According to Britannica Encyclopaedia, “Cavalier poet, any of a group of English gentlemen poets, called Cavaliers because of their loyalty to Charles I (1625–49) during the English Civil Wars, as opposed to Roundheads, who supported Parliament. They were also cavaliers in their style of life and counted the writing of polished and elegant lyrics as only one of their many accomplishments as soldiers, courtiers, gallants, and wits. Hence, any lyric, written by the Cavalier Poets, is called a Caroline or Cavalier lyric. A Caroline lyric has the following important features:
The Caroline lyric is characterized by sweetness, music and melody. Keeping in view its diction, it almost touches the extreme heights of perfection.
It is artificial as it was the result of their intellect not the product of their inner voice. Thus, we find the Cavalier lyrics to be highly artificial and contained an abnormal degree of frivolousness and eroticism.
As the poets were courtiers, they reflected the true picture of the court of their age. They mirrored the manners, temper, mood and indecency of the court of their age.
The Cavalier lyric also dwells on the beauty of nature. They observed nature closely and described it with feelings.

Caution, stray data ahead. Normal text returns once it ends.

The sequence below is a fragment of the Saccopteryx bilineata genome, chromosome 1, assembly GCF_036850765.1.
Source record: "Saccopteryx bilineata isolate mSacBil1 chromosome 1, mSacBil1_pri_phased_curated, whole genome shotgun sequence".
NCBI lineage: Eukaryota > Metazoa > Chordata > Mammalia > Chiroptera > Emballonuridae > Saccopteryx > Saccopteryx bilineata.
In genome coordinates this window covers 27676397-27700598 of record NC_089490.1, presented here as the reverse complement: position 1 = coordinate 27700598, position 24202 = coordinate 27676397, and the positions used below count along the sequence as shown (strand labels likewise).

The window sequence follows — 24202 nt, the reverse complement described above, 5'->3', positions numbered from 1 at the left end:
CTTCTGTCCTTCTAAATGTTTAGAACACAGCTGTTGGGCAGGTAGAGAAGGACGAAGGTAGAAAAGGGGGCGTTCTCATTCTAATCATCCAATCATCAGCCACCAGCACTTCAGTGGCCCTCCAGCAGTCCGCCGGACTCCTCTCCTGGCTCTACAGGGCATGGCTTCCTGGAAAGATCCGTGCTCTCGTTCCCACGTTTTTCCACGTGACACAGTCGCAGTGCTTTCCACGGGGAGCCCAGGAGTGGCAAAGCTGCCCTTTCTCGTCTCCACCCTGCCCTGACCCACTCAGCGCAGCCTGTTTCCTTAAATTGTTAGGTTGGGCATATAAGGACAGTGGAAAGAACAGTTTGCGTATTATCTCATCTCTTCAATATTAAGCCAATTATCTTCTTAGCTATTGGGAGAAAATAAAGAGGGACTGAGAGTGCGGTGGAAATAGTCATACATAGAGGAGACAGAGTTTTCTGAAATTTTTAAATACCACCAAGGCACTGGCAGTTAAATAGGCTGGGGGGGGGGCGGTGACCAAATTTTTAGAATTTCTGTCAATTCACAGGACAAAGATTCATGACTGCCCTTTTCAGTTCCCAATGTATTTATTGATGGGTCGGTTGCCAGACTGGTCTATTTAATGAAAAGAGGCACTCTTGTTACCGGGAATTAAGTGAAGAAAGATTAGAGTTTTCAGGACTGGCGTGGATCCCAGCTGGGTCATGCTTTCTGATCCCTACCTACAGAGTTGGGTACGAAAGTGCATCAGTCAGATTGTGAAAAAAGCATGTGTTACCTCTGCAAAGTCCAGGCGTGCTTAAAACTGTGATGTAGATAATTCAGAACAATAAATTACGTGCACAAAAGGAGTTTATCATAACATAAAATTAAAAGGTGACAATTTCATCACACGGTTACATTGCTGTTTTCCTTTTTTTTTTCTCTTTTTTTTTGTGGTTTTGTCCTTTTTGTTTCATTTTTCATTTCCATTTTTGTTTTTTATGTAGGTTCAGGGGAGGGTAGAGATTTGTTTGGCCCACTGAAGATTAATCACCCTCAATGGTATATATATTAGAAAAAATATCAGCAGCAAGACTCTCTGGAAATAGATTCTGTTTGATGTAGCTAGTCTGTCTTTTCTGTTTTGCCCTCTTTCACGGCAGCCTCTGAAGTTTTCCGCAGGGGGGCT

Romantic lyric is a term, which was coined by the American scholar M. H. Abrams in his essay ‘Structure and Style in the Greater Romantic Lyric’, while dwelling upon the Romantic Lyric. He says, “Romantic lyric is an extended lyric poem of description and serious meditation, as practiced by some of the English Romantic poets, William Wordsworth, S. T. Coleridge P. B. Shelley, and John Keats. Romantic lyric occupies an eminent position in the history of English literature. It was Shelley, who took the romantic lyric to the pinnacle of glory. He has been remained unexcelled in the history of English literature. His lyrics are marked with spontaneity and effortlessness. A critic says in this regards, “the success of romantic lyric has, in the second place, been due to the fine appreciation, by the lyric writers, of the delicate balance subsisting between subject and form. Never before has such a variety of subject found its way into English lyrical verse and been so completely absorbed as to give a certain intellectual value and tone to the poems without in any way detracting from their lyrical worth.”
Lyric continued to be written in the Victorian age. In the Victorian age, there are a number of lyric poets, who wrote one of the best lyrics in the history of English literature. Tennyson and Browning are one of them. Tennyson is a great artist with words and so his lyrics are characterized by verbal felicity of a high order. Browning is also a great lyricist, who mostly wrote dramatic lyrics. One of the most important features of Browning’s lyrics is that he does not give vent to his feelings, but that of an imaginary character. It is only in some of his lyrics that he expresses his emotional feelings.